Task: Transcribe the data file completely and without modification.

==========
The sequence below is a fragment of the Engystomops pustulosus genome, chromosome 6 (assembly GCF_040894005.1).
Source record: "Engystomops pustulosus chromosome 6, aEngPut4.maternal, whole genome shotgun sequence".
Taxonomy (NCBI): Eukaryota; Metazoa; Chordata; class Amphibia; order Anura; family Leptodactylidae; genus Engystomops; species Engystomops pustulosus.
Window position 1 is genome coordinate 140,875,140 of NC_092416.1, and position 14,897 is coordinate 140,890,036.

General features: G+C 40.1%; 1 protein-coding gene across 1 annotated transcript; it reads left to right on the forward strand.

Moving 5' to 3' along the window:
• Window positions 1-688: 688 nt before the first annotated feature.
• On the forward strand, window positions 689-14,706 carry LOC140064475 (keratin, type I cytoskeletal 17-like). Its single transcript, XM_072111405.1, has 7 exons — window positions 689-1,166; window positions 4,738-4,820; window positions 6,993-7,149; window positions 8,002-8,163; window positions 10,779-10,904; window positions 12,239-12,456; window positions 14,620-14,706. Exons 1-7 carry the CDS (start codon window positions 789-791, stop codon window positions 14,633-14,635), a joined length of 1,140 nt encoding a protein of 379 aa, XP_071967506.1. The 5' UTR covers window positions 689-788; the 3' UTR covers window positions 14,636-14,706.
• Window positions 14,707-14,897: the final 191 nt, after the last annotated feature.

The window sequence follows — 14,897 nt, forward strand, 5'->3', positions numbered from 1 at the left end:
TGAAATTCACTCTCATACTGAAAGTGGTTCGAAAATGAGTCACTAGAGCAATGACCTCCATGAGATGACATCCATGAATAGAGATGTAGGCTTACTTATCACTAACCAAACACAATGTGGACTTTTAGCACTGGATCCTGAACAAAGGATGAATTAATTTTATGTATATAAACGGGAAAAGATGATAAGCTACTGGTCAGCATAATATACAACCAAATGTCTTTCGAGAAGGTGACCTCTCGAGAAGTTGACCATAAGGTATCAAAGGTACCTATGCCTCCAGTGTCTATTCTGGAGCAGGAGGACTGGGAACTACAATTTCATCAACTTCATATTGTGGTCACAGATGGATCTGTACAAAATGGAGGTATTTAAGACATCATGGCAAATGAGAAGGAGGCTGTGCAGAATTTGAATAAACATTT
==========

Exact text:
The sequence below is a fragment of the Engystomops pustulosus genome, chromosome 6 (assembly GCF_040894005.1).
Source record: "Engystomops pustulosus chromosome 6, aEngPut4.maternal, whole genome shotgun sequence".
Taxonomy (NCBI): Eukaryota; Metazoa; Chordata; class Amphibia; order Anura; family Leptodactylidae; genus Engystomops; species Engystomops pustulosus.
Window position 1 is genome coordinate 140,875,140 of NC_092416.1, and position 14,897 is coordinate 140,890,036.

General features: G+C 40.1%; 1 protein-coding gene across 1 annotated transcript; it reads left to right on the forward strand.

Moving 5' to 3' along the window:
• Window positions 1-688: 688 nt before the first annotated feature.
• On the forward strand, window positions 689-14,706 carry LOC140064475 (keratin, type I cytoskeletal 17-like). Its single transcript, XM_072111405.1, has 7 exons — window positions 689-1,166; window positions 4,738-4,820; window positions 6,993-7,149; window positions 8,002-8,163; window positions 10,779-10,904; window positions 12,239-12,456; window positions 14,620-14,706. Exons 1-7 carry the CDS (start codon window positions 789-791, stop codon window positions 14,633-14,635), a joined length of 1,140 nt encoding a protein of 379 aa, XP_071967506.1. The 5' UTR covers window positions 689-788; the 3' UTR covers window positions 14,636-14,706.
• Window positions 14,707-14,897: the final 191 nt, after the last annotated feature.

The window sequence follows — 14,897 nt, forward strand, 5'->3', positions numbered from 1 at the left end:
TGAAATTCACTCTCATACTGAAAGTGGTTCGAAAATGAGTCACTAGAGCAATGACCTCCATGAGATGACATCCATGAATAGAGATGTAGGCTTACTTATCACTAACCAAACACAATGTGGACTTTTAGCACTGGATCCTGAACAAAGGATGAATTAATTTTATGTATATAAACGGGAAAAGATGATAAGCTACTGGTCAGCATAATATACAACCAAATGTCTTTCGAGAAGGTGACCTCTCGAGAAGTTGACCATAAGGTATCAAAGGTACCTATGCCTCCAGTGTCTATTCTGGAGCAGGAGGACTGGGAACTACAATTTCATCAACTTCATATTGTGGTCACAGATGGATCTGTACAAAATGGAGGTATTTAAGACATCATGGCAAATGAGAAGGAGGCTGTGCAGAATTTGAATAAACATTT